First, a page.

2. Role setup

    Caché users are given permission to perform an action by their assignment to one or more roles. This section is where the characteristics of roles are defined.

  3. Service setup

    Services control the ability to connect to Caché using various connection technologies. They are predefined by InterSystems. The parameters governing their use are set through this option.

  4. Resource setup

    Resources represent assets, such as databases or applications, whose use is to be managed. A resource may represent a single asset such as a database, or it may protect multiple (usually related) assets such as a suite of applications.

  5. Application setup

    Application definitions serve as proxies for the actual application code. Permissions on the definition are interpreted by the security system as granting the same permission on the application associated with the definition.

  6. Auditing setup

    Auditing is the means by which Caché keeps a record of security-related events. This section deals with the definition and management of events whose occurrence is to be noted in the audit log.

  7. Domain setup

    Domains permit a community of users to be partitioned into several groups. This option allows an administrator to set up Caché security to accept users from multiple domains. The domains defined via this option exist only within the Caché system for the purpose of recognizing valid users. When multiple domains have been defined, usernames should include the domains they will be attempting access from, for example, president@whitehouse.gov. If a user’s name is given without the domain identification, Caché uses the default domain (if any) set up in the system parameters section.

  8. SSL configuration setup

    SSL/TLS provides authentication and other functionality. This section provides configuration tools if the instance uses Caché support for the SSL/TLS protocol; this includes the use of SSL/TLS with mirroring, such as for creating and editing SSL/TLS configurations for use with mirroring.

  9. Mobile phone service provider setup

    With two-factor authentication, authenticating users receive a one-time security code on their mobile phone that they then enter at a prompt. This section provides the tools for configuring the mobile phone service providers in use for the Caché instance.

  10. OpenAM Identity Services setup

    OpenAM identify services allow Caché to support single-sign on (SSO); by using this feature, users that have already successfully authenticated do not have to re-authenticate. This section deals with managing OpenAM identity services for the Caché instance.

  11. Encryption key setup

    Caché uses keys to encrypt databases or user-specified data elements. This section provides tools for working with keys for both database and managed encryption.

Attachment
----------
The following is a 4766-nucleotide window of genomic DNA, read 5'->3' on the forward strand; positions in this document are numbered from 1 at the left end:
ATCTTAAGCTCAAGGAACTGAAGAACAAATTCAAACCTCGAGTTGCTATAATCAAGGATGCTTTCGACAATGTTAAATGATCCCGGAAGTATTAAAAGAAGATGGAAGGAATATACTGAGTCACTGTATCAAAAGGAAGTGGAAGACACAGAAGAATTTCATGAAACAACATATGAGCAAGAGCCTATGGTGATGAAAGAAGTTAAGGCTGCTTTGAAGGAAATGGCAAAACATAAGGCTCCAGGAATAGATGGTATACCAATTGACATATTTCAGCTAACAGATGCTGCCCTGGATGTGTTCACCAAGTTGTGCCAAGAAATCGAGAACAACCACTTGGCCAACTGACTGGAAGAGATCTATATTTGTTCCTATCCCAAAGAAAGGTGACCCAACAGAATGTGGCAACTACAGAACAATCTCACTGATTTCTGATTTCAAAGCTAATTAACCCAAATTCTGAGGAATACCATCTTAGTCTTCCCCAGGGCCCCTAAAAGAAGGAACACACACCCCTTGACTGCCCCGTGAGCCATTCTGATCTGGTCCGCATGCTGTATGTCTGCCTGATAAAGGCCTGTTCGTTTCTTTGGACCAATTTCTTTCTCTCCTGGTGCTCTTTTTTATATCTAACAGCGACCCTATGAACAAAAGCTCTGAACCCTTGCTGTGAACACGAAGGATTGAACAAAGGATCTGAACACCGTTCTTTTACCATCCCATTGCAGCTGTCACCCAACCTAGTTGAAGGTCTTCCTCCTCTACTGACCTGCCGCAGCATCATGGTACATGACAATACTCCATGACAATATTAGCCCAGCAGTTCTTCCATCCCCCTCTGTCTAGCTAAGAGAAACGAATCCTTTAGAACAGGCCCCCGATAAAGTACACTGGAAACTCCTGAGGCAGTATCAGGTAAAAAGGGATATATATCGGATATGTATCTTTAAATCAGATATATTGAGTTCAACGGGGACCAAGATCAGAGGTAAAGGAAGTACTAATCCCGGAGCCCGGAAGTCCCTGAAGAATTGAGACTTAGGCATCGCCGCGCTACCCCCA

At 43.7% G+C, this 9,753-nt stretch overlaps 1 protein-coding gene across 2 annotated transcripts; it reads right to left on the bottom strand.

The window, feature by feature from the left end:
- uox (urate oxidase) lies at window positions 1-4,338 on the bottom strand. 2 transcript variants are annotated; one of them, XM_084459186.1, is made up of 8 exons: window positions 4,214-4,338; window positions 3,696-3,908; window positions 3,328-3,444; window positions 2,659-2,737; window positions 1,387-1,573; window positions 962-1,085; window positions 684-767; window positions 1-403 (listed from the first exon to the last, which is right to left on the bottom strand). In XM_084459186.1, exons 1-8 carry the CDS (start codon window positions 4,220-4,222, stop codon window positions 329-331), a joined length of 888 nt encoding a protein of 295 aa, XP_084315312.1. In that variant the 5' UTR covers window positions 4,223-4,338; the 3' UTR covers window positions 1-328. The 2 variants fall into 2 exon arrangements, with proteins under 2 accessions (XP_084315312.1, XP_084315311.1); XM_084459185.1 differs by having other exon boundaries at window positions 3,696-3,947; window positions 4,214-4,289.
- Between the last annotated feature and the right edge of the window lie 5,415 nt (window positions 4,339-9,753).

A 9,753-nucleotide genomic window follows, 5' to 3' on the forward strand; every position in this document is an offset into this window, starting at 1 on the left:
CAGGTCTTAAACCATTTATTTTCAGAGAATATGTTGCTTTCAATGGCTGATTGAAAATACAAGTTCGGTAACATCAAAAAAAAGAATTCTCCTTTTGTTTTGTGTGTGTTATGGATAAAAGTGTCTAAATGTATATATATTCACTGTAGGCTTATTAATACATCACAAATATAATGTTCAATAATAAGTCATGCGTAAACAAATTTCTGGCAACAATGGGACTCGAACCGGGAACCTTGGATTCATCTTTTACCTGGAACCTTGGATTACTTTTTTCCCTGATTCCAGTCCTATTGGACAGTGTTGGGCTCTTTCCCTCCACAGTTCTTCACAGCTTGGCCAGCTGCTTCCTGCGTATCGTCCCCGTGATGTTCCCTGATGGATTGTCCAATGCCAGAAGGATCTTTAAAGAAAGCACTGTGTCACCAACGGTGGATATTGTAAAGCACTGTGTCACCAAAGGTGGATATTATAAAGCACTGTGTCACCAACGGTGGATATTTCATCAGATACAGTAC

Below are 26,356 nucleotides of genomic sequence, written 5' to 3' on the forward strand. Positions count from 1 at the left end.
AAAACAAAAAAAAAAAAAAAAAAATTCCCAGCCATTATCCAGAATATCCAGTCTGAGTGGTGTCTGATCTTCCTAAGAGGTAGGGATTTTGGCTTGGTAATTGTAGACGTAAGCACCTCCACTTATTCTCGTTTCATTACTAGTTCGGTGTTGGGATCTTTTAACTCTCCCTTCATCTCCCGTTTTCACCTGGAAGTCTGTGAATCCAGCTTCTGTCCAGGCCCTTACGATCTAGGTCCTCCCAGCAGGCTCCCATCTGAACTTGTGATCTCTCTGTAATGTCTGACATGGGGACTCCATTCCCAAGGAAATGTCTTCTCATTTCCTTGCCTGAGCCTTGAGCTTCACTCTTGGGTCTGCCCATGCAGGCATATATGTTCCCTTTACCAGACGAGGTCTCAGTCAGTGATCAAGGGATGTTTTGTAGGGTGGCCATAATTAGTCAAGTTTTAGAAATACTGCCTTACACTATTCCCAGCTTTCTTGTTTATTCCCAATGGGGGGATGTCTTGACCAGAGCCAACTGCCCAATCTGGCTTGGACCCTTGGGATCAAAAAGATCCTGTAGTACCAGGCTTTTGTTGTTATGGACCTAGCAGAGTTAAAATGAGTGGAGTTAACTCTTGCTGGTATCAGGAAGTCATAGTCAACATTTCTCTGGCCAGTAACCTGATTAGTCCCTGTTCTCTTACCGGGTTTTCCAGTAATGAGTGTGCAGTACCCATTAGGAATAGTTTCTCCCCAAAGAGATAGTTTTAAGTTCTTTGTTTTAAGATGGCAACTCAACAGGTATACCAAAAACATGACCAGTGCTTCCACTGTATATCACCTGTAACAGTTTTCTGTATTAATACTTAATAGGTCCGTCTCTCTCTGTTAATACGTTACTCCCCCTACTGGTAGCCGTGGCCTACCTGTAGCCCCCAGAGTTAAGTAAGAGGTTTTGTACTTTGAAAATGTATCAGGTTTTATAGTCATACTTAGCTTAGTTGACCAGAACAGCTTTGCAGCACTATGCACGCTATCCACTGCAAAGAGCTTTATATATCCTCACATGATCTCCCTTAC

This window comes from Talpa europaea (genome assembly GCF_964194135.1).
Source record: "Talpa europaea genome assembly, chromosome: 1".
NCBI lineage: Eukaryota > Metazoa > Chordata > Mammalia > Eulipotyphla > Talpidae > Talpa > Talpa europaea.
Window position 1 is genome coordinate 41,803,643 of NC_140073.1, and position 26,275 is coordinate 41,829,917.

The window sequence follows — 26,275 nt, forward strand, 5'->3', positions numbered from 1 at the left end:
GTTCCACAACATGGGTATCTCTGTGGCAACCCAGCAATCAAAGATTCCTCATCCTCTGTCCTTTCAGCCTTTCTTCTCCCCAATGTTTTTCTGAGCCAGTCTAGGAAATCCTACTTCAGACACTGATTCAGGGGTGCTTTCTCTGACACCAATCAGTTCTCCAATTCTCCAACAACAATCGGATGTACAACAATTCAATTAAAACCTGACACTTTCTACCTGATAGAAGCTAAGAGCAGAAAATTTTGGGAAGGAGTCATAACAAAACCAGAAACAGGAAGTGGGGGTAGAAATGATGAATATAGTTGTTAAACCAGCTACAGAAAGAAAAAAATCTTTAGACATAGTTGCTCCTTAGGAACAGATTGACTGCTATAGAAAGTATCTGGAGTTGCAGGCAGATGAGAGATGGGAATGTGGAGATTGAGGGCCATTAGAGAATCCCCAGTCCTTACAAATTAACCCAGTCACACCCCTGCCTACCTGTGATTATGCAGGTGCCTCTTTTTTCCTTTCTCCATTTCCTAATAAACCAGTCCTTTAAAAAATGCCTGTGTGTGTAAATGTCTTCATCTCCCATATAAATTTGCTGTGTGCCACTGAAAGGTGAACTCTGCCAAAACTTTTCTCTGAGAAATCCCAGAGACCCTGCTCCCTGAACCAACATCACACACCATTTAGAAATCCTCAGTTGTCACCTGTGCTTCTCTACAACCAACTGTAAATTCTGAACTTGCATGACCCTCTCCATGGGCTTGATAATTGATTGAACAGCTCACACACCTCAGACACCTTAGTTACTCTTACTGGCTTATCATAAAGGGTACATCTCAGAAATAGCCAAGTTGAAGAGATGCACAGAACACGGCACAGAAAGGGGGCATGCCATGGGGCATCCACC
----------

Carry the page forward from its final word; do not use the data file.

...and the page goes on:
12. System parameter setup

    The system parameters are a collection of security-related values that apply system-wide. This section includes the ability to export and import all an instance’s security settings, including those for SQL privileges.

    Note:

    Considerations related to importing settings:

    • If you are importing security settings from a source instance configured with multiple domains to a target instance not configured to allow multiple domains and the source instance’s default domain differs from that of the target instance, then the import does not update the target’s default domain — you must explicitly set this value. To do this, use the Default security domain drop-down on the System-wide Security Parameters page (System Administration > Security > System Security > System-wide Security Parameters).

    • When importing all security settings, the import/export file includes web application settings; each web application has a Path setting. Before importing settings onto a new drive, VM, or hardware, for each web application, ensure that the value of the Path setting is accurate for that environment. If the web applications associated with the Management Portal do not have correct Path values, the Management Portal will not display correctly.

      To locate the Path setting for each web application in the import/export file (SecurityExport.xml), look in the ApplicationsExport section; in each Applications section, identify the application by the value of the Name setting; then update the value of the Path setting as appropriate.

  13. X509 User setup

    X.509 is the standard for certificates that a public key infrastructure (PKI) uses. Caché uses X.509 certificates for its PKI, and each user associated with an X.509 certificate is known as an X.509 user. This section provides tools for working with X.509 users, such as creating them, editing them, deleting them, and so on.

  14. Exit

^EncryptionKey